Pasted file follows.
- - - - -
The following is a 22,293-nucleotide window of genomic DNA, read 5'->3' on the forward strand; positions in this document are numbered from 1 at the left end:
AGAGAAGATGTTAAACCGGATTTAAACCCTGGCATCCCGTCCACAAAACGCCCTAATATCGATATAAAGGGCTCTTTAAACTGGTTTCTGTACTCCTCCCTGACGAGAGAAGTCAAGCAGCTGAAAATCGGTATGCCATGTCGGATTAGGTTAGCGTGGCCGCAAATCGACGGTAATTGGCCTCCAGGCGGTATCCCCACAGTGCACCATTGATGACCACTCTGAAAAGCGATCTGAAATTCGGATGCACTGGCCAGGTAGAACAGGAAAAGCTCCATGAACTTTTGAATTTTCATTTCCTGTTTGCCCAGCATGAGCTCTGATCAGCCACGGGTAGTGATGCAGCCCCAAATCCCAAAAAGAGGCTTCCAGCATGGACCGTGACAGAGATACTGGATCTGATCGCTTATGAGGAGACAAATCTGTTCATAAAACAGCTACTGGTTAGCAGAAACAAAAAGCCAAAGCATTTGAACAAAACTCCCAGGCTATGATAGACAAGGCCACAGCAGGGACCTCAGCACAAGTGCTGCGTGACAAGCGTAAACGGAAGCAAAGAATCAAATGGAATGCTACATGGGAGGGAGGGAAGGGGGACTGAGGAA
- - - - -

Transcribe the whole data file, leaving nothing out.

The following is a 22,293-nucleotide window of genomic DNA, read 5'->3' on the forward strand; positions in this document are numbered from 1 at the left end:
AGAGAAGATGTTAAACCGGATTTAAACCCTGGCATCCCGTCCACAAAACGCCCTAATATCGATATAAAGGGCTCTTTAAACTGGTTTCTGTACTCCTCCCTGACGAGAGAAGTCAAGCAGCTGAAAATCGGTATGCCATGTCGGATTAGGTTAGCGTGGCCGCAAATCGACGGTAATTGGCCTCCAGGCGGTATCCCCACAGTGCACCATTGATGACCACTCTGAAAAGCGATCTGAAATTCGGATGCACTGGCCAGGTAGAACAGGAAAAGCTCCATGAACTTTTGAATTTTCATTTCCTGTTTGCCCAGCATGAGCTCTGATCAGCCACGGGTAGTGATGCAGCCCCAAATCCCAAAAAGAGGCTTCCAGCATGGACCGTGACAGAGATACTGGATCTGATCGCTTATGAGGAGACAAATCTGTTCATAAAACAGCTACTGGTTAGCAGAAACAAAAAGCCAAAGCATTTGAACAAAACTCCCAGGCTATGATAGACAAGGCCACAGCAGGGACCTCAGCACAAGTGCTGCGTGACAAGCGTAAACGGAAGCAAAGAATCAAATGGAATGCTACATGGGAGGGAGGGAAGGGGGACTGAGGAA